Knee Arthroscopy

    Knee arthroscopy (keyhole surgery) is a commonly performed day case procedure.

Before the operation

    Prior to your first outpatient consultation you will be sent a health check questionnaire which you should complete and bring with you. If it is recommended that you have a knee arthroscopy you will be asked to give this form to nursing staff in clinic. You will also have swabs samples taken from your ear and nose to check whether you are a MRSA carrier.

The operation

    You will be admitted on the morning of surgery having fully starved (nothing to eat or drink) from midnight the night before. You will be seen by the consultant anaesthetist and then by myself to complete a consent form and mark your leg (the consent form confirms the operation we are doing and the correct side; it also lists the principal, but very uncommon risks that you should already be aware of: -

  1. Infection

  2. Tenderness around the keyhole cuts (arthroscopy portals)

    The anaesthetic will usually take the form of a brief general anaesthetic. The operation usually takes approximately 20-30 minutes. Two or more keyhole cuts are made to allow insertion of the camera and instruments and these are closed at the end of the operation with steristrips. Long acting local anaesthetic is injected into the knee and a wool and crepe bandage applied.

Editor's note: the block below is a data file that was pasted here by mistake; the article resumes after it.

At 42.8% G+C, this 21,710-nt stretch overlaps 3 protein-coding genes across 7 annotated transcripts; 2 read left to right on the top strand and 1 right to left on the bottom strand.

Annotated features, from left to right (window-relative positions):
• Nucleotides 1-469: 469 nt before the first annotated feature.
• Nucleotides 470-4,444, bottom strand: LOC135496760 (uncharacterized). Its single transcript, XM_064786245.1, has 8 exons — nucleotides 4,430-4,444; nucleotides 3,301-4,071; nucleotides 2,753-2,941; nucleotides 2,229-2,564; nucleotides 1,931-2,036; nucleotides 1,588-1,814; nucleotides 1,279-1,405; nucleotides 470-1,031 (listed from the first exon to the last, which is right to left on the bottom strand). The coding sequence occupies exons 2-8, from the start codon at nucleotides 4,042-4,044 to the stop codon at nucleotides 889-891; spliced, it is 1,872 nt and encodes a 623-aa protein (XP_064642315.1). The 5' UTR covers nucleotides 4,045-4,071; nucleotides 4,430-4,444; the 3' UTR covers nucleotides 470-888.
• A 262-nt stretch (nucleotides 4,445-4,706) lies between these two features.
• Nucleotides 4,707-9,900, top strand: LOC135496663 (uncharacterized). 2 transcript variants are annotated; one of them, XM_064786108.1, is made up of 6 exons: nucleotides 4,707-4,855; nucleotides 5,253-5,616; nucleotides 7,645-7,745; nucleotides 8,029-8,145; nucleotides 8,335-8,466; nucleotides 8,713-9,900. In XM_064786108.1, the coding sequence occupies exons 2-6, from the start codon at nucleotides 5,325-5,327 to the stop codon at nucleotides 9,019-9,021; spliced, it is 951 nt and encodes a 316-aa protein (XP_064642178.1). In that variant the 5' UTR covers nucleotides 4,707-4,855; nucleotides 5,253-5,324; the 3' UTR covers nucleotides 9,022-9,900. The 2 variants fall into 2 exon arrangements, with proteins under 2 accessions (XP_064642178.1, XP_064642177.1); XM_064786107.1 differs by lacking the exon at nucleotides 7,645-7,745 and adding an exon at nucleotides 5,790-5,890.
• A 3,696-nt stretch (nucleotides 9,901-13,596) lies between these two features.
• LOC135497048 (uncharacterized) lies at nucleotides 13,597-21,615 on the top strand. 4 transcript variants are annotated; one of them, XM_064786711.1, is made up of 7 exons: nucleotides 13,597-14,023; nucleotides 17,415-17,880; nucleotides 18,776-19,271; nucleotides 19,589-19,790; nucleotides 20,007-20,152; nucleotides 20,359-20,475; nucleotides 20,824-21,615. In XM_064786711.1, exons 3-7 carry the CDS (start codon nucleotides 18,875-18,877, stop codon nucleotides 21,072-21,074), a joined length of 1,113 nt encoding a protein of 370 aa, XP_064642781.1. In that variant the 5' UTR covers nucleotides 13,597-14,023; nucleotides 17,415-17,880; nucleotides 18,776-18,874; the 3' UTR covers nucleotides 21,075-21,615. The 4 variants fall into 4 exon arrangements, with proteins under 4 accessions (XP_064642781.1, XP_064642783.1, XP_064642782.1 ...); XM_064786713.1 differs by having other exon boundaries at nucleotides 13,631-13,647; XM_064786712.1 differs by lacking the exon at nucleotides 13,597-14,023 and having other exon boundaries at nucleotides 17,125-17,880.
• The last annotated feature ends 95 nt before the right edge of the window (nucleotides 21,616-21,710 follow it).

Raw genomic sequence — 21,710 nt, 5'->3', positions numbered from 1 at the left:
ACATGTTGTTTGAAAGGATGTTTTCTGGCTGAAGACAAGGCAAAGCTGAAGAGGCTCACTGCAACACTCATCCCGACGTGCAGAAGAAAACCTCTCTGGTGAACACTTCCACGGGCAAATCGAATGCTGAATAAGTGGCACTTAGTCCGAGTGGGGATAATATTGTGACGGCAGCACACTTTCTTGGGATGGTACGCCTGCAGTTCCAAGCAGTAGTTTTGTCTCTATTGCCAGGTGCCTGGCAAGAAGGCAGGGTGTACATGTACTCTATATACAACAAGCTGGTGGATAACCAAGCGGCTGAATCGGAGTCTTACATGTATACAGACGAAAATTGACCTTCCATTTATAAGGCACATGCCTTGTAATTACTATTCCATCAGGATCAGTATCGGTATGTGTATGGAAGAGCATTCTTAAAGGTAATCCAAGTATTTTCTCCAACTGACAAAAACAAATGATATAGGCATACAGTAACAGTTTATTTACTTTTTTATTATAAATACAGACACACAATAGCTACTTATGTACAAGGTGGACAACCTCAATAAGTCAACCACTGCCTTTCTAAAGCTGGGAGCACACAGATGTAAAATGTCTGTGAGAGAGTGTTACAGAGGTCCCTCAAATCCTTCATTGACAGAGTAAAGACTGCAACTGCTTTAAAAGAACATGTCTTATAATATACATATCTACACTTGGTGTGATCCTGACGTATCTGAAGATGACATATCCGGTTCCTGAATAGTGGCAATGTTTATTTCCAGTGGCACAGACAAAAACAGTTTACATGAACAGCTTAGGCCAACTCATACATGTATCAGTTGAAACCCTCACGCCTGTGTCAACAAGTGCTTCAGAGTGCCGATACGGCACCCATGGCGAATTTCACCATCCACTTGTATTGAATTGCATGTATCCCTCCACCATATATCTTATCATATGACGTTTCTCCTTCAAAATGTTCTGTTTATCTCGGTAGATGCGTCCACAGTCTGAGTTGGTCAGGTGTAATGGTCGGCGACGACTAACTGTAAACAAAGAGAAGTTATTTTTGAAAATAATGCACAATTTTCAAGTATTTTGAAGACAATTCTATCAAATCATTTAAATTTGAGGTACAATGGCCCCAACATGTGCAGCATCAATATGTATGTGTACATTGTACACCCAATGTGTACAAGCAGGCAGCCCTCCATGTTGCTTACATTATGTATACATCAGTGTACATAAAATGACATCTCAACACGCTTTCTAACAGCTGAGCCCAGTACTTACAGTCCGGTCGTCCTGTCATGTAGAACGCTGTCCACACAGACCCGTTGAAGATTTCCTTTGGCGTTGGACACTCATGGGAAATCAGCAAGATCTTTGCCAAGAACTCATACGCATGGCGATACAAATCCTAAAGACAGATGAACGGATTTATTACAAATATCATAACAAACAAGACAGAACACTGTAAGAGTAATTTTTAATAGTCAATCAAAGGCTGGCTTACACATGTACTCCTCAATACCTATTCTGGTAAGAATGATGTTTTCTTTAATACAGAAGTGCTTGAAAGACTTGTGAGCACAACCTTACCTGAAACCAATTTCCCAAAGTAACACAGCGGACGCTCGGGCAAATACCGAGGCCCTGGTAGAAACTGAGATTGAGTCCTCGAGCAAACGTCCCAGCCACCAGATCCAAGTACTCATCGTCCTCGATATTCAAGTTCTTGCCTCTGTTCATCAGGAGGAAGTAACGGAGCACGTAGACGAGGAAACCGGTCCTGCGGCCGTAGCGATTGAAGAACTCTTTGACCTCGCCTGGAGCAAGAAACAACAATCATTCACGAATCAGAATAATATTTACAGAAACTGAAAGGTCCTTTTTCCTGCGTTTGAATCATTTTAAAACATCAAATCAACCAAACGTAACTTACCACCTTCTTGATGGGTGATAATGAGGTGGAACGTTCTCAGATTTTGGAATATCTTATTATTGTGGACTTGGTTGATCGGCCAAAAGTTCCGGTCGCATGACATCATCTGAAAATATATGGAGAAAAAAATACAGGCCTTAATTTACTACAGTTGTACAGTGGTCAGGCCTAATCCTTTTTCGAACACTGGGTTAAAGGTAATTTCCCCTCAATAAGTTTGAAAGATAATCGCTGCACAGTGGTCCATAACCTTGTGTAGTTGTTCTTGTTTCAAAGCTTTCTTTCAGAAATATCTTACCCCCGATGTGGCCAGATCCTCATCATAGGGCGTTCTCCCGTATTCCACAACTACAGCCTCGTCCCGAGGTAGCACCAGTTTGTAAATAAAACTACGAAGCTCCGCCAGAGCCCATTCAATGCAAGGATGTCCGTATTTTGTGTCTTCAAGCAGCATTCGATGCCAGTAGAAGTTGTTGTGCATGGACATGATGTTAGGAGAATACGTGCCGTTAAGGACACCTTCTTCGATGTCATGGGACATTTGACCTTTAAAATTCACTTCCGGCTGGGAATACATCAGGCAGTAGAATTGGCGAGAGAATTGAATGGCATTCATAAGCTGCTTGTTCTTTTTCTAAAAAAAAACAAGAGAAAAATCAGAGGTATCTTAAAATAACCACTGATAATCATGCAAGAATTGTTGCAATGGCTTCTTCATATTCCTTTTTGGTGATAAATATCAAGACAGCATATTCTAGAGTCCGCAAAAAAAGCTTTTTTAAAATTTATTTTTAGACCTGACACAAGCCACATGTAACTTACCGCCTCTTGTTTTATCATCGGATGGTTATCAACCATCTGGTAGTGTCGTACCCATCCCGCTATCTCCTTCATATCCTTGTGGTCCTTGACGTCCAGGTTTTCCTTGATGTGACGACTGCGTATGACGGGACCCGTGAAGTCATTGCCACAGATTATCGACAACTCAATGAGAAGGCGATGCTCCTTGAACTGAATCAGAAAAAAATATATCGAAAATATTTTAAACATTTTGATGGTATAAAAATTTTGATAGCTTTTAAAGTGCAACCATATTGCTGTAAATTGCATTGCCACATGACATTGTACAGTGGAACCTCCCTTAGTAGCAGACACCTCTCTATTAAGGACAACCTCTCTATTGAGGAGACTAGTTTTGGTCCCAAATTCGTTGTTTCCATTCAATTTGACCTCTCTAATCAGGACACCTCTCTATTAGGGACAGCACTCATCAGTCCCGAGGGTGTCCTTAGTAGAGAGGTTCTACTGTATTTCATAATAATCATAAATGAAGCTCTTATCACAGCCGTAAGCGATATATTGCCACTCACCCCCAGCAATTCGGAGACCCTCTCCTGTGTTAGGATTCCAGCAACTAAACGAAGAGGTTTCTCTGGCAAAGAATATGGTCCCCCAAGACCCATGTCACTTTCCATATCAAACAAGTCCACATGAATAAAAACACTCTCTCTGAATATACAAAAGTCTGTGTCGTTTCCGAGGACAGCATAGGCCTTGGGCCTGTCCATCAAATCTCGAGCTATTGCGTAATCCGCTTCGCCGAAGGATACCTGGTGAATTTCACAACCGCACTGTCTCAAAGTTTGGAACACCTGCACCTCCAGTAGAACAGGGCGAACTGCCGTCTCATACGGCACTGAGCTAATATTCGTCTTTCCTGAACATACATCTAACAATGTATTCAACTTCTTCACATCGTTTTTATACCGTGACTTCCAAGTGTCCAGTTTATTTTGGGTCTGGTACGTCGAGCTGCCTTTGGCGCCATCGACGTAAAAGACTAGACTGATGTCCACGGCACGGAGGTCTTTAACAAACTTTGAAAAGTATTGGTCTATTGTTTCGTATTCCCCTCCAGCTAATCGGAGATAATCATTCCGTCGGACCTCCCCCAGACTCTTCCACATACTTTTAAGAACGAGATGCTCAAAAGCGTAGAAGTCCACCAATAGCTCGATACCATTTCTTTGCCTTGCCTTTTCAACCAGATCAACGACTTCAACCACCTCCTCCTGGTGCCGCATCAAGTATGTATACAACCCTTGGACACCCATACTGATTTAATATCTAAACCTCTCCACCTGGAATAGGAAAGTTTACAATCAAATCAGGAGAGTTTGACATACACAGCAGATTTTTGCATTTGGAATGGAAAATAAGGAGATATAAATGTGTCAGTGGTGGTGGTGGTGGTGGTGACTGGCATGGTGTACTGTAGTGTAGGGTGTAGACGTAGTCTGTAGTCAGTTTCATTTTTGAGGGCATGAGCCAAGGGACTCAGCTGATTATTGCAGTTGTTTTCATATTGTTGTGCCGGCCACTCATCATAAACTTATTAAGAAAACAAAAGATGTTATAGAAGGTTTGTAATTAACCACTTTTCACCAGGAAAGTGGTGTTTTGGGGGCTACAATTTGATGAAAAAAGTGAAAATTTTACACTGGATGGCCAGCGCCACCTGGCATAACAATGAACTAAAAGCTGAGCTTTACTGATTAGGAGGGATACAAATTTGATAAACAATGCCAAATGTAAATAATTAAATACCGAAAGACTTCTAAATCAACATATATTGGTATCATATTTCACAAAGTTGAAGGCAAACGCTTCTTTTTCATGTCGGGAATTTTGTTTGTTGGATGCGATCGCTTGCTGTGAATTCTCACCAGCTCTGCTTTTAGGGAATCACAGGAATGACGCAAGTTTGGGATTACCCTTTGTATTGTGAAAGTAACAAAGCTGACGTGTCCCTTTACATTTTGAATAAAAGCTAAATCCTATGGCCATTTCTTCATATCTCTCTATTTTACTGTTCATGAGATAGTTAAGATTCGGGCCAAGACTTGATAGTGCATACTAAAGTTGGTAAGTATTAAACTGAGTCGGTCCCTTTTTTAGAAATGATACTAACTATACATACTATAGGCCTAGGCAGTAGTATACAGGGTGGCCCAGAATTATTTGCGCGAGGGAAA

After the operation

    Mobilisation under the supervision of a physiotherapist will begins a few hours after the operation. You can start full weight bearing straight away and you should not need crutches. You will be able to leave hospital once the physiotherapist and nursing staff are satisfied you are ready.

    The bandage can be removed after 48 hours and replaced with small dressings. You should avoid getting the cuts wet for about 1 week.

    Allow 48 hours before starting to drive and up to 1 week off work. You will have an outpatient appointment to see me six weeks after the operation. (However, if there are any concerns regarding possible wound infection or any other problem you should contact myself or the ward staff).

    The surgery itself can produce symptoms for as long as 6 to 12 weeks afterwards with tenderness around the cuts and a feeling of tightness when bending the knee being the most common.